Brian Birdnow

Last week the President of the United States delivered the commencement address at the U.S. Military Academy, more commonly known as West Point. President Obama delivered a speech his aides had quietly informed the press would be a major foreign policy address. The incomplete nature of the press releases led many to speculate as to what this address would, in fact, involve. Some suggested that it would be an effort for the Administration to flesh out a solid and substantial foreign policy approach, rather than the perceived ad hoc nature of the Obama foreign policy efforts since 2009. Some of the Obama critics questioned the timing of this speech, suggesting that the Administration was attempting to deflect attention from the burgeoning VA scandal. This occurred, of course, before the new Obama follies of 2014, the Bowe Bergdahl melodrama premiered. So, concerned observers do not know what the Administration was planning to accomplish with this address. We can assume, for our purposes that the President was sincere in trying to build a coherent foreign policy. We can now herald the birth of the Obama Doctrine.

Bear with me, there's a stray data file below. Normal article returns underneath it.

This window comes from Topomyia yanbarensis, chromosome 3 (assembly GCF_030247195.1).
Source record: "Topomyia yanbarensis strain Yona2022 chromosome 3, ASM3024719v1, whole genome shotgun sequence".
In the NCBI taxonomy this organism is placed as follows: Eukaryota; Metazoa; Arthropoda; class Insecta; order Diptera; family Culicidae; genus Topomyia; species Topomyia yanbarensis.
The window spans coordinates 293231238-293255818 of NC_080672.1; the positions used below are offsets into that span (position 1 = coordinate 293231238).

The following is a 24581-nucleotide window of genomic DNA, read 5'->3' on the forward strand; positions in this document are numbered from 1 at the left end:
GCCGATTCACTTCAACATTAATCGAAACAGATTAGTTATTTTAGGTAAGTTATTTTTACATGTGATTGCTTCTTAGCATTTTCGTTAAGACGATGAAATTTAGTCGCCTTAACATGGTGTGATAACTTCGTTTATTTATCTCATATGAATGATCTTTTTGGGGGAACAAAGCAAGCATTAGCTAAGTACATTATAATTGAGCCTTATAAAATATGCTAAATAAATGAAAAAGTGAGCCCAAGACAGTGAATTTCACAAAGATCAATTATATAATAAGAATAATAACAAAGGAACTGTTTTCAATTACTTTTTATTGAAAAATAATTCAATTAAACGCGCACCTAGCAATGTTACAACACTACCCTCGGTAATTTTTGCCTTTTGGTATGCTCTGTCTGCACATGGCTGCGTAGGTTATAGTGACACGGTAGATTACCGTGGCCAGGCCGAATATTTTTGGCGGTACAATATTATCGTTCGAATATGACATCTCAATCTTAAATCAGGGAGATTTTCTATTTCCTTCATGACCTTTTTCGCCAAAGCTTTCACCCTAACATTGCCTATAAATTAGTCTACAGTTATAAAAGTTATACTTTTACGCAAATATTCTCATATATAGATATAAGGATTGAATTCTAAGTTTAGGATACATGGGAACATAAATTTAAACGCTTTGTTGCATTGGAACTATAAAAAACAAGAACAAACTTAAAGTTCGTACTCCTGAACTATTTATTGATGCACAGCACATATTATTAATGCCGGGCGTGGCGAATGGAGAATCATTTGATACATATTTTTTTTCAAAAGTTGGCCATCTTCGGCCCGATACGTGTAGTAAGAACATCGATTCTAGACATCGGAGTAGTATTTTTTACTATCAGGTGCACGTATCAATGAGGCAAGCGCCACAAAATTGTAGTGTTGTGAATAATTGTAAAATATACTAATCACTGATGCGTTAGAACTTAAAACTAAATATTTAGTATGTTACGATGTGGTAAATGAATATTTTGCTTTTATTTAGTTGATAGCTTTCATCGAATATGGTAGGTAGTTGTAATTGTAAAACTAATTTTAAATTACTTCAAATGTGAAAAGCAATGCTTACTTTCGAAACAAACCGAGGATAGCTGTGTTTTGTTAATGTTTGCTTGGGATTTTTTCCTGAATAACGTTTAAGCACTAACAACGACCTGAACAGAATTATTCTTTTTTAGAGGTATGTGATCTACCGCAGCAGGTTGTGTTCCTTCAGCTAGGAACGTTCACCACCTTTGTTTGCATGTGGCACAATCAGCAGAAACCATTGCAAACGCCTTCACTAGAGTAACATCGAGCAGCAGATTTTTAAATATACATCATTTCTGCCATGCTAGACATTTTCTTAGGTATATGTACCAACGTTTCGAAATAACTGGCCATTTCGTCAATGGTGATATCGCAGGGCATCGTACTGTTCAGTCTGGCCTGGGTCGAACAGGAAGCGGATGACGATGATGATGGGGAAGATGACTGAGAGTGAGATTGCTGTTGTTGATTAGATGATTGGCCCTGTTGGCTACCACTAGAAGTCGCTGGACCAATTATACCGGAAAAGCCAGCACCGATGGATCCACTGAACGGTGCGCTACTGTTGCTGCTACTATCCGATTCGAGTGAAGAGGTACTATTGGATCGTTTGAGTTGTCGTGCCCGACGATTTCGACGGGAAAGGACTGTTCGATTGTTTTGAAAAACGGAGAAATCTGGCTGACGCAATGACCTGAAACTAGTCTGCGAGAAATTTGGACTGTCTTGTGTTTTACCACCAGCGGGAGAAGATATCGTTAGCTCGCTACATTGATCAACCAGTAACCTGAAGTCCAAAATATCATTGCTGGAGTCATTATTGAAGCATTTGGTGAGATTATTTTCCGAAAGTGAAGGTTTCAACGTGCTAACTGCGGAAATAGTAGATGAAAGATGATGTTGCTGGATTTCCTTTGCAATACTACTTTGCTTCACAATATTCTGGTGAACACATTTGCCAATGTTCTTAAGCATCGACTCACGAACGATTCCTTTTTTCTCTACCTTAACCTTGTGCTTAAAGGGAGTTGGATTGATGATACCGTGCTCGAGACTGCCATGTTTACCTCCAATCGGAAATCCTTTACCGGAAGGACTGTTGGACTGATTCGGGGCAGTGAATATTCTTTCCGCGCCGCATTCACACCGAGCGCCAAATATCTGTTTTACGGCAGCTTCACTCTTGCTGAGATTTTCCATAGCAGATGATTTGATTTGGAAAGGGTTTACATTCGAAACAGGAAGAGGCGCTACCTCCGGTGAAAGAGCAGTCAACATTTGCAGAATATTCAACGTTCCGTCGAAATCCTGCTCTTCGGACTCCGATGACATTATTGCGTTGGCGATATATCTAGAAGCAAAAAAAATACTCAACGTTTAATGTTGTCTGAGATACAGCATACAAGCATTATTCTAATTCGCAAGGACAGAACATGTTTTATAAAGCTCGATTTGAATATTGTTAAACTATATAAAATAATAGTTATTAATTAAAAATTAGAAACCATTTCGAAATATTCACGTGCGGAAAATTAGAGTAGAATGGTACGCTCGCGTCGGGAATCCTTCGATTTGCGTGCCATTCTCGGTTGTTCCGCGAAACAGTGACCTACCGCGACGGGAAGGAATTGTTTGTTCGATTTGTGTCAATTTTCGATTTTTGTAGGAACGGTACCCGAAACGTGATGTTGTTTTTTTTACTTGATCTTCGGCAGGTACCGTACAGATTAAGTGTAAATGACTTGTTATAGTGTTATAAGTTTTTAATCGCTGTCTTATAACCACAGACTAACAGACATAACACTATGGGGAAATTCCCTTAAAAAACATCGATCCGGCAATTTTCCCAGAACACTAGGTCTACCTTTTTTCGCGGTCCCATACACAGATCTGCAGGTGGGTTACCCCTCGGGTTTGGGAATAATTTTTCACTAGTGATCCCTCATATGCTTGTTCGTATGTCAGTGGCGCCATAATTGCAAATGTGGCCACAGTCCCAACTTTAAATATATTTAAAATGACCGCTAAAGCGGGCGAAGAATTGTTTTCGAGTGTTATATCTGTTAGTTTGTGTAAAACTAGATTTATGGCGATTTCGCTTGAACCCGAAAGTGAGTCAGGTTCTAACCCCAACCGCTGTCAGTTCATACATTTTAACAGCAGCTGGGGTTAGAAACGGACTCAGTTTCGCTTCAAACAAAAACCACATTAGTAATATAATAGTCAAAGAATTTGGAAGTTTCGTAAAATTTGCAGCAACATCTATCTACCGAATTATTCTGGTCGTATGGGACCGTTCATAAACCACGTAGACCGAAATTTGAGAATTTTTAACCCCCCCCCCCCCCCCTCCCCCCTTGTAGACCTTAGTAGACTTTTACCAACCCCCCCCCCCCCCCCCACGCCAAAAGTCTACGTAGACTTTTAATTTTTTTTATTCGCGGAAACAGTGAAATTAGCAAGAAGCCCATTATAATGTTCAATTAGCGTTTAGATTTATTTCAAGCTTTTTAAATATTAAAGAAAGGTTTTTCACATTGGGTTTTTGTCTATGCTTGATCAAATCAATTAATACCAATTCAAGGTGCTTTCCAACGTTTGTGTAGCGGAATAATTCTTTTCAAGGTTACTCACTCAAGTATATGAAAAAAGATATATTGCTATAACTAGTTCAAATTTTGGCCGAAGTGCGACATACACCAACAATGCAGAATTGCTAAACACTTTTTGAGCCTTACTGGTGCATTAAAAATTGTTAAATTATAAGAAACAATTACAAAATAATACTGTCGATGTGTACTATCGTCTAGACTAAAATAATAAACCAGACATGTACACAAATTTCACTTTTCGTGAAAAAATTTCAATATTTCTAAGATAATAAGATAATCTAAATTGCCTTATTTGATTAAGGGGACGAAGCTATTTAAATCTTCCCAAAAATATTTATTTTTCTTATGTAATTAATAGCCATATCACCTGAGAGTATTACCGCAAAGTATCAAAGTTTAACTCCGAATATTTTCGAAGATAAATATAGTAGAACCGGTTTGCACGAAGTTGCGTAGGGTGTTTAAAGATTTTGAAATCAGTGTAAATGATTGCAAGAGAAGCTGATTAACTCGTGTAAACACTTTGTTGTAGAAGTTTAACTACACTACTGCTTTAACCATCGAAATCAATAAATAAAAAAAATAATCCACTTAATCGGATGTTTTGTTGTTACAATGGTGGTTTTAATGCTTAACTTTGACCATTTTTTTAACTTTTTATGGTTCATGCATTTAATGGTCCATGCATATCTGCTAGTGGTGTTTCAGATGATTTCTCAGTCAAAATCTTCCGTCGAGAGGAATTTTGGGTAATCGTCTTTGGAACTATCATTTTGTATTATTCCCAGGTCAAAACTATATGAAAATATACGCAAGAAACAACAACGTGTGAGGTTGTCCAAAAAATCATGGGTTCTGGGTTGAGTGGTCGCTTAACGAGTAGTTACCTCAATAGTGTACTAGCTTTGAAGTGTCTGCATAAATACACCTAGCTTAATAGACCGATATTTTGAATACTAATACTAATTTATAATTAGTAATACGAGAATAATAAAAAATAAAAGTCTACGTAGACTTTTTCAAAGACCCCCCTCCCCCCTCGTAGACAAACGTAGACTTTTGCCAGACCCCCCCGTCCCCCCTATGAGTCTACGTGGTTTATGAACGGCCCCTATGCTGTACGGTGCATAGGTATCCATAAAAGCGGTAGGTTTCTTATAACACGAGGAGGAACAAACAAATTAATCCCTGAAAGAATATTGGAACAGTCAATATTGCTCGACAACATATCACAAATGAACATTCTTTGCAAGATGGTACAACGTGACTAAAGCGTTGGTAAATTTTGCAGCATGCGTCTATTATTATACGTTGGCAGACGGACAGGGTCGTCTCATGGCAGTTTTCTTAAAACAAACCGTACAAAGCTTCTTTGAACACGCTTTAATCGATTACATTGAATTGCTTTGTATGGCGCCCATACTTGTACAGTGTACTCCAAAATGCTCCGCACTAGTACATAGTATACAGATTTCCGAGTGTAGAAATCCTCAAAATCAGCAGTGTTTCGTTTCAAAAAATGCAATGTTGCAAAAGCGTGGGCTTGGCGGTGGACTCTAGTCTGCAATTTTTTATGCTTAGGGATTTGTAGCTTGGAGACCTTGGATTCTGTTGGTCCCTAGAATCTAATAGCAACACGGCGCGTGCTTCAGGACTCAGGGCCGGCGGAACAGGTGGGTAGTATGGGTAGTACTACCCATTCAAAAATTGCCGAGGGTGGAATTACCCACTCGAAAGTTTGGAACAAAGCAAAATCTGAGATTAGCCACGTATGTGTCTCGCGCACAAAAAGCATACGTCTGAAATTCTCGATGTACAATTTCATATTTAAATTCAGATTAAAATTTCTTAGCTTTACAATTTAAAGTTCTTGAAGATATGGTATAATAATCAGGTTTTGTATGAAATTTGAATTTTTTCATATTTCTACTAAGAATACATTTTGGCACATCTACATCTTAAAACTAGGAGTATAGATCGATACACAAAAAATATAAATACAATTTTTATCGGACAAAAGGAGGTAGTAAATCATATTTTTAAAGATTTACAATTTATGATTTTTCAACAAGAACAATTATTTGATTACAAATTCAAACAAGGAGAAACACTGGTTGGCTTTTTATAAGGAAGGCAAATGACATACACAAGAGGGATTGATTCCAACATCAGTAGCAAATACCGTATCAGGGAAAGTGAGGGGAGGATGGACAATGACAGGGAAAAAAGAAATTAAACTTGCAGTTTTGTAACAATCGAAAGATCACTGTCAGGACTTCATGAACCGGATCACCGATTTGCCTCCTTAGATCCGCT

The term “Obama Doctrine” may be a case of media oversimplification, or media overhype, much like the annoying habit of applying the suffix “gate” to every political scandal, both real and imagined, since 1972. Be that as it may, we are now seeing the term “Obama Doctrine” being employed to denote a general foreign policy approach in the Age of Obama. It is unlikely that the President, cool and rational, seeing himself as the antithesis of an ideologue, would comfortably accept this term, but the pressures of his office often bend stronger men than Obama into pretzel-like contortions, when explaining policy decisions.

First of all, a little historical perspective is in order here. The term “doctrine” has often been used in American foreign policy circles, extending back to December of 1823, when President Monroe issued a statement, drafted by his Secretary of State John Quincy Adams that the policy of the USA was to maintain the independence of the newly free Latin American republics. It was an oblique warning to Spain, Portugal, Britain, France and Russia that attempts to colonize, or to re-colonize in the Americas would bring about serious complications with the USA. This message became known, obviously, as the Monroe Doctrine. Most of the further American foreign policy efforts of the next century-and-a quarter occurred without titles, specifically “Doctrine,” stamped on their foreheads.

Brian Birdnow

Brian E. Birdnow is a historian and teaches at a university in the St. Louis area.